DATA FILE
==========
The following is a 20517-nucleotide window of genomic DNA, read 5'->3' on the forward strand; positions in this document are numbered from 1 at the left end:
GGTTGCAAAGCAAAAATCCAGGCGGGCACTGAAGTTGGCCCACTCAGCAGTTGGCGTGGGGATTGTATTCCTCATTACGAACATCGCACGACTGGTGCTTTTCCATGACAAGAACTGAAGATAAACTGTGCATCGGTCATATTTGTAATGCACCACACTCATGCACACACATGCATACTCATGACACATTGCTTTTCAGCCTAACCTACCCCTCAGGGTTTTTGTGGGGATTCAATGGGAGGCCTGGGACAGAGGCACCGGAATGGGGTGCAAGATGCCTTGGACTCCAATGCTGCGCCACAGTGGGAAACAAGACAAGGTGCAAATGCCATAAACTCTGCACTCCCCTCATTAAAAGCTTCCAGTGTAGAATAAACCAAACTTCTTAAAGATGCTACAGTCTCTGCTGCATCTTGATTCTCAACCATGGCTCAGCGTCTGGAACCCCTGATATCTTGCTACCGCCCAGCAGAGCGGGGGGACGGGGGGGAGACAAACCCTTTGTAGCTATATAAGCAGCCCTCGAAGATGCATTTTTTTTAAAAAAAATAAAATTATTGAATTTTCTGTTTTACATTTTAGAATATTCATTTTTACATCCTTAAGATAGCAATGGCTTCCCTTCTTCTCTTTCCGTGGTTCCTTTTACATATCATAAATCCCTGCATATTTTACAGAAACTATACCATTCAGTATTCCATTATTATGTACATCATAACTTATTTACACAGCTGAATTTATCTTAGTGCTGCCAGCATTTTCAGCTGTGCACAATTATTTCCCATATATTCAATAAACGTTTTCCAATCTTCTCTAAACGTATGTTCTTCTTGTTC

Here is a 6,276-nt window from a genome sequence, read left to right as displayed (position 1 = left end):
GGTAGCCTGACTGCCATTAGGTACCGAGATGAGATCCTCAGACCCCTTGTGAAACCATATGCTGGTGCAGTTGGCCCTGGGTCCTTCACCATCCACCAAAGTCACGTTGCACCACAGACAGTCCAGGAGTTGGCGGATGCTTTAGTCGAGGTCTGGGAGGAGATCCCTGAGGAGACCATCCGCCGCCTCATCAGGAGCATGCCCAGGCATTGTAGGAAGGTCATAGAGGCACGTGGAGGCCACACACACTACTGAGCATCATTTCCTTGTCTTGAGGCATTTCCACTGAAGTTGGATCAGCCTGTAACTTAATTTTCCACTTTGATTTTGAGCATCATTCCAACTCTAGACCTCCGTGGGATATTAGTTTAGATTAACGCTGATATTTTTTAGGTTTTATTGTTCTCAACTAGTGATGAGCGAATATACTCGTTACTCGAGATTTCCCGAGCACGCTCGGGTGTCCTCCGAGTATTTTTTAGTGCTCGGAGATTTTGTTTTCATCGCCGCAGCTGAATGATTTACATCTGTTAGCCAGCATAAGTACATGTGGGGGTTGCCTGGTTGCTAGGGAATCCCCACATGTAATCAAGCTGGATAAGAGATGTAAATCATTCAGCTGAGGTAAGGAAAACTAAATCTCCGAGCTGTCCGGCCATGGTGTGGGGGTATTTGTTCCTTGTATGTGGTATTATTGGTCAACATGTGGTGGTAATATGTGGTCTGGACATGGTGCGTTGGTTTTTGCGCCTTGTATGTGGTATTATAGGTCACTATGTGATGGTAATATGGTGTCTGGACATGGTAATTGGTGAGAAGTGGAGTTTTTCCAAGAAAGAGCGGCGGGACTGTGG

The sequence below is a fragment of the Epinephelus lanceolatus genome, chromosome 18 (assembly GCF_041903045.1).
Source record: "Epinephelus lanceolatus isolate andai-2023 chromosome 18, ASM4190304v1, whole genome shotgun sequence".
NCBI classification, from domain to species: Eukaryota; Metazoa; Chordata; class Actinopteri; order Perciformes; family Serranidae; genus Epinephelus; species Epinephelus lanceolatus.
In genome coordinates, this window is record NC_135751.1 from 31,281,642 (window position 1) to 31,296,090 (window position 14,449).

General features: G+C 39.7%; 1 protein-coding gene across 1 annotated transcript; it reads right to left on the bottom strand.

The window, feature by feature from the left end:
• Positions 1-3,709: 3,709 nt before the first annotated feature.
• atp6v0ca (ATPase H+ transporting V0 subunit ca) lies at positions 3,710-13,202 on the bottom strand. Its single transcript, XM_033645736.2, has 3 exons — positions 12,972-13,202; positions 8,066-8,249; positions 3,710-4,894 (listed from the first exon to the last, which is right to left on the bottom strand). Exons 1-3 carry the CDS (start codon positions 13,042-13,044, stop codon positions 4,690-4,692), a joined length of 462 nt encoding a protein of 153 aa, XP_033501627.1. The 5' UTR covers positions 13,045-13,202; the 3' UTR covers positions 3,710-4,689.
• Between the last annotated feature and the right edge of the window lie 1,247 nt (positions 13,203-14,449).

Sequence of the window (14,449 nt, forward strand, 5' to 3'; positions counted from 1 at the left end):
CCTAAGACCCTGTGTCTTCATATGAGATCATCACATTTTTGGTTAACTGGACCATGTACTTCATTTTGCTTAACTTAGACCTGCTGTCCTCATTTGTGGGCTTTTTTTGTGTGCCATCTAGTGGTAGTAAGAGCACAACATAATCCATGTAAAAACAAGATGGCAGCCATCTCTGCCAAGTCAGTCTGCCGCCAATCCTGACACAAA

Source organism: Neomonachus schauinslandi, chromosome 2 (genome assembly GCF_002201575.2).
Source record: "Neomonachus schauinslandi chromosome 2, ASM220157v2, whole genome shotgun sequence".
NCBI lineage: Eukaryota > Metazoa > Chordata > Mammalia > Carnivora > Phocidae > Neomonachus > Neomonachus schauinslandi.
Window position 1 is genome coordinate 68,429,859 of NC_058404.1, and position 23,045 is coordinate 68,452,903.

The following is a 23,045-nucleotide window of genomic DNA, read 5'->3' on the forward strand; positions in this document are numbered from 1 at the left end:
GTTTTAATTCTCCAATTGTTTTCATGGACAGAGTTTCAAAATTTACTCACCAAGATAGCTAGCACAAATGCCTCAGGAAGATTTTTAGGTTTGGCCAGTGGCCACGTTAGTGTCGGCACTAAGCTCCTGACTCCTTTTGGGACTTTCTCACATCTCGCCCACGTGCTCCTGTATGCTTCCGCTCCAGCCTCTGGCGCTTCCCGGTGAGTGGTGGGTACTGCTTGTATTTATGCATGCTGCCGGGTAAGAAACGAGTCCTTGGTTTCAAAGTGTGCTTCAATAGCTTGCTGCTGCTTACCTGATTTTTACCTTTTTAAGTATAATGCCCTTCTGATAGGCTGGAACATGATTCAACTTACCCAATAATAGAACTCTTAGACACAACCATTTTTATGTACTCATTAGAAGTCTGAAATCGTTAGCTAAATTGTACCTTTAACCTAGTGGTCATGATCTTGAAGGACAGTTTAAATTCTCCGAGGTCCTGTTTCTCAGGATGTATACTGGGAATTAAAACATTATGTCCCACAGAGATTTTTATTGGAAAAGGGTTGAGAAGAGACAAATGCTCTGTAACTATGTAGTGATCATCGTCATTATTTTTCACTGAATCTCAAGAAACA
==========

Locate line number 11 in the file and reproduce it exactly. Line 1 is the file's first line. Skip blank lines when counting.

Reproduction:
• Positions 1-3,709: 3,709 nt before the first annotated feature.